/                          OPTION-DATA                          /
       /                                                               /
       +---+---+---+---+---+---+---+---+---+---+---+---+---+---+---+---+

   OPTION-CODE
         Assigned by Expert Review.

   OPTION-LENGTH
         Size (in octets) of OPTION-DATA.

   OPTION-DATA
         Varies per OPTION-CODE.

   The order of appearance of option tuples is not guaranteed.  If one
   option modifies the behavior of another or multiple options are
   related to one another in some way, they have the same effect
   regardless of ordering in the RDATA wire encoding.

   Any OPTION-CODE values not understood by a responder or requestor
   MUST be ignored.  Specifications of such options might wish to
   include some kind of signaled acknowledgement.  For example, an
   option specification might say that if a responder sees option XYZ,
   it MUST include option XYZ in its response.




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6.3.  Caching behavior

   The OPT record must not be cached.

6.4.  Fallback

   If a requestor detects that the remote end does not support EDNS0, it
   MAY issue queries without an OPT record.  It MAY cache this knowledge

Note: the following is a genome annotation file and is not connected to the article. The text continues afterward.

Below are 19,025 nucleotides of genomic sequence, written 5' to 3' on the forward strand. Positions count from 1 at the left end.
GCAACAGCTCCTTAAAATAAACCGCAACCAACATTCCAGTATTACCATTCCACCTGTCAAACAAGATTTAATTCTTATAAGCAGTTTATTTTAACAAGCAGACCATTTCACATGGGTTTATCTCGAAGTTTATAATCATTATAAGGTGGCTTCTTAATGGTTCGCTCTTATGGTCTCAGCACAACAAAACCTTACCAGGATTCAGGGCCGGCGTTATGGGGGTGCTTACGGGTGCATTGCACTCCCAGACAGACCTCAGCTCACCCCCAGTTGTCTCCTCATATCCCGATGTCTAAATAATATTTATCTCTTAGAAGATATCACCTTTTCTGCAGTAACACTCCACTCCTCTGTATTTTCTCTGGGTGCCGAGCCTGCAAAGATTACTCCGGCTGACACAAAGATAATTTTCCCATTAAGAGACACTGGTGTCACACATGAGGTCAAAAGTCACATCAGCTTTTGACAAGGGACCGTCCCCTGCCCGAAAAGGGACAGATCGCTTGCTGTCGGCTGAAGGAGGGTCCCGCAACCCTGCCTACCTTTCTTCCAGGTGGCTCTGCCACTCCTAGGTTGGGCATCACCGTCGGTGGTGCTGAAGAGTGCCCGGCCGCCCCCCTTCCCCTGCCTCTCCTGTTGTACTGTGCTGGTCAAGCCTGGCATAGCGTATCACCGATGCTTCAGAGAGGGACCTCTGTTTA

for a brief time in order to avoid fallback delays in the future.
   However, if DNSSEC or any future option using EDNS is required, no
   fallback should be performed as they are only signaled through EDNS0.

6.5.  Requestor's Payload Size

   The requestor's UDP payload size (which OPT stores in the RR CLASS
   field) is the number of octets of the largest UDP payload that can be
   reassembled and delivered in the requestor's network stack.  Note
   that path MTU, with or without fragmentation, may be smaller than
   this.  Values lower than 512 MUST be treated as equal to 512.

   Requestors SHOULD place a value in this field that it can actually
   receive.  For example, if a requestor sits behind a firewall which
   will block fragmented IP packets, a requestor SHOULD not choose a
   value which will cause fragmentation.  Doing so will prevent large
   responses from being received, and can cause fallback to occur.

   Note that a 512-octet UDP payload requires a 576-octet IP reassembly
   buffer.  Choosing between 1280 and 1410 bytes for IP (v4 or v6) over
   Ethernet would be reasonable.  Choosing a very large value will
   guarantee fragmentation at the IP layer, and may prevent answers from
   being received due to a single fragment loss or misconfigured
   firewalls.

   The requestor's maximum payload size can change over time.  It MUST
   not be cached for use beyond the transaction in which it is
   advertised.

6.6.  Responder's Payload Size

   The responder's maximum payload size can change over time, but can be
   reasonably expected to remain constant between two closely spaced
   sequential transactions; for example, a meaningless QUERY to discover
   a responder's maximum UDP payload size, followed immediately by an
   UPDATE which takes advantage of this size.  This is considered
   preferable to the outright use of TCP for oversized requests, if